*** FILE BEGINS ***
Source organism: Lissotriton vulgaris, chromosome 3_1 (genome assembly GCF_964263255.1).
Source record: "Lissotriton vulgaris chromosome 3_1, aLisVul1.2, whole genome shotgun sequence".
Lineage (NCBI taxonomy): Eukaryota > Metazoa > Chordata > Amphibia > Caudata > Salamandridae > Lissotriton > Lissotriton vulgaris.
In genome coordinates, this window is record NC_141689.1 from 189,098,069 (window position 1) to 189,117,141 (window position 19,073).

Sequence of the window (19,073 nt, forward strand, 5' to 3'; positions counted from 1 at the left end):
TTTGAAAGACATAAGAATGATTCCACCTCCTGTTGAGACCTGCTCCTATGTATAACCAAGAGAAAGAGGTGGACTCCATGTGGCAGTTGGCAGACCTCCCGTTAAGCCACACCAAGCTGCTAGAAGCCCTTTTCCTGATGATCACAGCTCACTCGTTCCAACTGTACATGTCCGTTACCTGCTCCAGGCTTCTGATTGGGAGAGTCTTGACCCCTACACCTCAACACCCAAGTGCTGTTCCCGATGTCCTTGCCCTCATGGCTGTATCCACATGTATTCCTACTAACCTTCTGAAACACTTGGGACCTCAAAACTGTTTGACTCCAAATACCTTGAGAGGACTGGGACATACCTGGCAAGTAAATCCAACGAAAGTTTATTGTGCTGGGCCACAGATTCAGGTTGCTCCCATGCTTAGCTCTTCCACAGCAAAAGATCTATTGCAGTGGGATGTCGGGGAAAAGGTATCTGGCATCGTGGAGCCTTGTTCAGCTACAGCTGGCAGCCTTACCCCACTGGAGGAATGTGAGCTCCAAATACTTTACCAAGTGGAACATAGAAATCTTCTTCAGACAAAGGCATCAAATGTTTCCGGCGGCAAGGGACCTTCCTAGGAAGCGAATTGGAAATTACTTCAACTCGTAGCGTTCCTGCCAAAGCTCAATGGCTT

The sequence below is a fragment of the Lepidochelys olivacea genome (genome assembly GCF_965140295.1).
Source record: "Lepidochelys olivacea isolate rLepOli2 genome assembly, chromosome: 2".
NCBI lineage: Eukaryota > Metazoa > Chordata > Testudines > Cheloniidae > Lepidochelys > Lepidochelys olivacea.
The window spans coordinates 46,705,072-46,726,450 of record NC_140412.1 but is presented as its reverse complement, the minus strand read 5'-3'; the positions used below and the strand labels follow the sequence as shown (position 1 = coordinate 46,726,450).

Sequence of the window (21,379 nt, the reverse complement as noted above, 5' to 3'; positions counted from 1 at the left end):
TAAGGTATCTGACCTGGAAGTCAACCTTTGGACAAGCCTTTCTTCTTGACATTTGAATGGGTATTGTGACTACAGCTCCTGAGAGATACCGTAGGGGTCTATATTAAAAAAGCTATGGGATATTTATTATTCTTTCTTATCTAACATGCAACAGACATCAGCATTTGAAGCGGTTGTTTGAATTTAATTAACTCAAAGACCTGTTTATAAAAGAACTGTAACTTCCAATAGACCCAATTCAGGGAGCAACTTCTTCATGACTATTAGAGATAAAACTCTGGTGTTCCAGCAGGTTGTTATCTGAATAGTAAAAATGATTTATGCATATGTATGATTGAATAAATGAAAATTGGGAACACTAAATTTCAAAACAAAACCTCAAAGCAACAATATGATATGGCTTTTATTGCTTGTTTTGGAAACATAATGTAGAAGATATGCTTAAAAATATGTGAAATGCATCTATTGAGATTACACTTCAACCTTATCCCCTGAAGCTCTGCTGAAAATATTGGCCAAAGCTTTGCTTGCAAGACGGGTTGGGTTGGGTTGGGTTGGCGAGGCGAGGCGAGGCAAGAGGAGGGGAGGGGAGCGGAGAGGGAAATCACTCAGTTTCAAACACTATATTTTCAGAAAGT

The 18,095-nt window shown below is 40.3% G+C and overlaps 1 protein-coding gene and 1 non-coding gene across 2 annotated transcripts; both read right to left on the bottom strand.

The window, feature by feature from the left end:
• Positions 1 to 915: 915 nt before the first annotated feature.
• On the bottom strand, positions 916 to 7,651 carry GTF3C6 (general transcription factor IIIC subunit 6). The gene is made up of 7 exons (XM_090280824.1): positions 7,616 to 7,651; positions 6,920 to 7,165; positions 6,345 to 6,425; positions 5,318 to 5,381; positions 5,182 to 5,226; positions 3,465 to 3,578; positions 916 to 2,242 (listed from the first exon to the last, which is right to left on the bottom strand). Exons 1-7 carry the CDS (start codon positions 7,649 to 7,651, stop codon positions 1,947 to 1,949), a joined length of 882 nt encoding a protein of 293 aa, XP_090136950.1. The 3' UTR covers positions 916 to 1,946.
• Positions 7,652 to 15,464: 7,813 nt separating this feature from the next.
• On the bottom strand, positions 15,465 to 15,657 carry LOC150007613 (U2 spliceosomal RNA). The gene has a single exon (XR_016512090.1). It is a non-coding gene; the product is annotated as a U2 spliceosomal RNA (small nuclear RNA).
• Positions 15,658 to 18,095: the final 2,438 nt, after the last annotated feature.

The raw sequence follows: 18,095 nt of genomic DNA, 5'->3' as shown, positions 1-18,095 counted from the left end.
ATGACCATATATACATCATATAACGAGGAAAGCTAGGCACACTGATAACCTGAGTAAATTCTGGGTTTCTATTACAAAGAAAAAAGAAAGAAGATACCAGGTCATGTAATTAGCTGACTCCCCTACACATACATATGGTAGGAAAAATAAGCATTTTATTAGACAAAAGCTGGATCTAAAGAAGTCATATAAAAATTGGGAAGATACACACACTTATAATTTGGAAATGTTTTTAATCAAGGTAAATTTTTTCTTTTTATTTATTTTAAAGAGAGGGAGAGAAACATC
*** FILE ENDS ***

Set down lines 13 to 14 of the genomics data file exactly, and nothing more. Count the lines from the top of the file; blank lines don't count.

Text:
The 18,095-nt window shown below is 40.3% G+C and overlaps 1 protein-coding gene and 1 non-coding gene across 2 annotated transcripts; both read right to left on the bottom strand.

The window, feature by feature from the left end: